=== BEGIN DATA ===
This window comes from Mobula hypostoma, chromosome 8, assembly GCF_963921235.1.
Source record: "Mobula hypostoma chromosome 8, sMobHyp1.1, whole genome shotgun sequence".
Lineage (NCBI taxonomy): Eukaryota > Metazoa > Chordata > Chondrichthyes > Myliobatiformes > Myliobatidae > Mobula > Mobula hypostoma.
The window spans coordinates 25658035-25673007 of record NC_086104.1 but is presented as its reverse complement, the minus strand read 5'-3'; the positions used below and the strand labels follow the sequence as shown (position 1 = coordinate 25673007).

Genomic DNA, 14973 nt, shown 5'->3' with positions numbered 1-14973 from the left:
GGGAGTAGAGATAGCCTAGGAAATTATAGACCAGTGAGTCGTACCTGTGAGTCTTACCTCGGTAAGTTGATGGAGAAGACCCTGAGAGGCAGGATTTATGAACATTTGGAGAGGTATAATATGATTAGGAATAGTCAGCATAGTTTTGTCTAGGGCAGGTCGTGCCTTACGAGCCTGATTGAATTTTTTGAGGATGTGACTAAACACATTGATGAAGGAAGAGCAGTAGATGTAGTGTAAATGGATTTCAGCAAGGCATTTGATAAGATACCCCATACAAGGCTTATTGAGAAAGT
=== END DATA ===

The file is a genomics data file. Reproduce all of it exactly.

This window comes from Mobula hypostoma, chromosome 8, assembly GCF_963921235.1.
Source record: "Mobula hypostoma chromosome 8, sMobHyp1.1, whole genome shotgun sequence".
Lineage (NCBI taxonomy): Eukaryota > Metazoa > Chordata > Chondrichthyes > Myliobatiformes > Myliobatidae > Mobula > Mobula hypostoma.
The window spans coordinates 25658035-25673007 of record NC_086104.1 but is presented as its reverse complement, the minus strand read 5'-3'; the positions used below and the strand labels follow the sequence as shown (position 1 = coordinate 25673007).

Genomic DNA, 14973 nt, shown 5'->3' with positions numbered 1-14973 from the left:
GGGAGTAGAGATAGCCTAGGAAATTATAGACCAGTGAGTCGTACCTGTGAGTCTTACCTCGGTAAGTTGATGGAGAAGACCCTGAGAGGCAGGATTTATGAACATTTGGAGAGGTATAATATGATTAGGAATAGTCAGCATAGTTTTGTCTAGGGCAGGTCGTGCCTTACGAGCCTGATTGAATTTTTTGAGGATGTGACTAAACACATTGATGAAGGAAGAGCAGTAGATGTAGTGTAAATGGATTTCAGCAAGGCATTTGATAAGATACCCCATACAAGGCTTATTGAGAAAGT